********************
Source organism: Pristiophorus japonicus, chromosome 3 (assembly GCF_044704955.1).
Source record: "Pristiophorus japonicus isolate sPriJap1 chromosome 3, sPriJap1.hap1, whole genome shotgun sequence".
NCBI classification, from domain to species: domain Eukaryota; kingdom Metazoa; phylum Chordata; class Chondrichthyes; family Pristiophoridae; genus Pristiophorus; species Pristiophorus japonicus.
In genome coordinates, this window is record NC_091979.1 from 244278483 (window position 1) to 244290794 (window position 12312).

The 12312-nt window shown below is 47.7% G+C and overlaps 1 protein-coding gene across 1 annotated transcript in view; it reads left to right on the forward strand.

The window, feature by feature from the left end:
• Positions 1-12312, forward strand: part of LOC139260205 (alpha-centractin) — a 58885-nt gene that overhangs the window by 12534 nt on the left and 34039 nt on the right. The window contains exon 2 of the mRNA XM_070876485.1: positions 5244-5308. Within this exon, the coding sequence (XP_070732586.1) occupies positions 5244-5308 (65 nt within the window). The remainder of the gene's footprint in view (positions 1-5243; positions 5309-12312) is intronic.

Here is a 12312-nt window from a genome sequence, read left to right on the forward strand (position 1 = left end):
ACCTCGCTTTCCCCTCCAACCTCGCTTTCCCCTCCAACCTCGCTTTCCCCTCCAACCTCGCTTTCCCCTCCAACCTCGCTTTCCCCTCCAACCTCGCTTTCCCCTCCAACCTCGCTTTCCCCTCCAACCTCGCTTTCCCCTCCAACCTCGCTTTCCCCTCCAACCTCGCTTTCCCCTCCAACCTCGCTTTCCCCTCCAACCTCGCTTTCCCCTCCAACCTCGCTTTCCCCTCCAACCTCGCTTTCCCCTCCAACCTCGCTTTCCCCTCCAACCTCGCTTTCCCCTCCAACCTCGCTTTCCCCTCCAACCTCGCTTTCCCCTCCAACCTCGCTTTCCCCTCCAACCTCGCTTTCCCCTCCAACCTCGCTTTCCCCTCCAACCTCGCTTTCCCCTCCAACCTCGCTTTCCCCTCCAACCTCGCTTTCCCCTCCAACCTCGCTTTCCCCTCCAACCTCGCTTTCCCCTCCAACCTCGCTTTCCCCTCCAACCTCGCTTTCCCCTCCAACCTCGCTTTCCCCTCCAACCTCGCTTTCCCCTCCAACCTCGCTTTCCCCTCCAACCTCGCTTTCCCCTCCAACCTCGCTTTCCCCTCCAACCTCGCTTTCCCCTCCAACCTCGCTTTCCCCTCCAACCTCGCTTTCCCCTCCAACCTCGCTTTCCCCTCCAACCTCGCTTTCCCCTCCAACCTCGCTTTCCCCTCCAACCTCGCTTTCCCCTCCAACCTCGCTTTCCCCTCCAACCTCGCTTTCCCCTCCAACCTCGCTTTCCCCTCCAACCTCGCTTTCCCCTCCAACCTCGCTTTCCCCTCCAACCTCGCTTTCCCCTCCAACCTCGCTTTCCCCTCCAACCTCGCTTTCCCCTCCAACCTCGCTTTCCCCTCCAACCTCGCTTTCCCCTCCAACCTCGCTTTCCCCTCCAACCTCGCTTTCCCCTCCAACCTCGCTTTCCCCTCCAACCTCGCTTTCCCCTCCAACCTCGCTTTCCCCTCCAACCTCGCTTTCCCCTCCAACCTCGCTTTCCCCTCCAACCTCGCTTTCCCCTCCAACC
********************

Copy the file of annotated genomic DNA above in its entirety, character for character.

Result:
Source organism: Pristiophorus japonicus, chromosome 3 (assembly GCF_044704955.1).
Source record: "Pristiophorus japonicus isolate sPriJap1 chromosome 3, sPriJap1.hap1, whole genome shotgun sequence".
NCBI classification, from domain to species: domain Eukaryota; kingdom Metazoa; phylum Chordata; class Chondrichthyes; family Pristiophoridae; genus Pristiophorus; species Pristiophorus japonicus.
In genome coordinates, this window is record NC_091979.1 from 244278483 (window position 1) to 244290794 (window position 12312).

The 12312-nt window shown below is 47.7% G+C and overlaps 1 protein-coding gene across 1 annotated transcript in view; it reads left to right on the forward strand.

The window, feature by feature from the left end:
• Positions 1-12312, forward strand: part of LOC139260205 (alpha-centractin) — a 58885-nt gene that overhangs the window by 12534 nt on the left and 34039 nt on the right. The window contains exon 2 of the mRNA XM_070876485.1: positions 5244-5308. Within this exon, the coding sequence (XP_070732586.1) occupies positions 5244-5308 (65 nt within the window). The remainder of the gene's footprint in view (positions 1-5243; positions 5309-12312) is intronic.

Here is a 12312-nt window from a genome sequence, read left to right on the forward strand (position 1 = left end):
ACCTCGCTTTCCCCTCCAACCTCGCTTTCCCCTCCAACCTCGCTTTCCCCTCCAACCTCGCTTTCCCCTCCAACCTCGCTTTCCCCTCCAACCTCGCTTTCCCCTCCAACCTCGCTTTCCCCTCCAACCTCGCTTTCCCCTCCAACCTCGCTTTCCCCTCCAACCTCGCTTTCCCCTCCAACCTCGCTTTCCCCTCCAACCTCGCTTTCCCCTCCAACCTCGCTTTCCCCTCCAACCTCGCTTTCCCCTCCAACCTCGCTTTCCCCTCCAACCTCGCTTTCCCCTCCAACCTCGCTTTCCCCTCCAACCTCGCTTTCCCCTCCAACCTCGCTTTCCCCTCCAACCTCGCTTTCCCCTCCAACCTCGCTTTCCCCTCCAACCTCGCTTTCCCCTCCAACCTCGCTTTCCCCTCCAACCTCGCTTTCCCCTCCAACCTCGCTTTCCCCTCCAACCTCGCTTTCCCCTCCAACCTCGCTTTCCCCTCCAACCTCGCTTTCCCCTCCAACCTCGCTTTCCCCTCCAACCTCGCTTTCCCCTCCAACCTCGCTTTCCCCTCCAACCTCGCTTTCCCCTCCAACCTCGCTTTCCCCTCCAACCTCGCTTTCCCCTCCAACCTCGCTTTCCCCTCCAACCTCGCTTTCCCCTCCAACCTCGCTTTCCCCTCCAACCTCGCTTTCCCCTCCAACCTCGCTTTCCCCTCCAACCTCGCTTTCCCCTCCAACCTCGCTTTCCCCTCCAACCTCGCTTTCCCCTCCAACCTCGCTTTCCCCTCCAACCTCGCTTTCCCCTCCAACCTCGCTTTCCCCTCCAACCTCGCTTTCCCCTCCAACCTCGCTTTCCCCTCCAACCTCGCTTTCCCCTCCAACCTCGCTTTCCCCTCCAACCTCGCTTTCCCCTCCAACCTCGCTTTCCCCTCCAACCTCGCTTTCCCCTCCAACCTCGCTTTCCCCTCCAACCTCGCTTTCCCCTCCAACCTCGCTTTCCCCTCCAACCTCGCTTTCCCCTCCAACCTCGCTTTCCCCTCCAACCTCGCTTTCCCCTCCAACC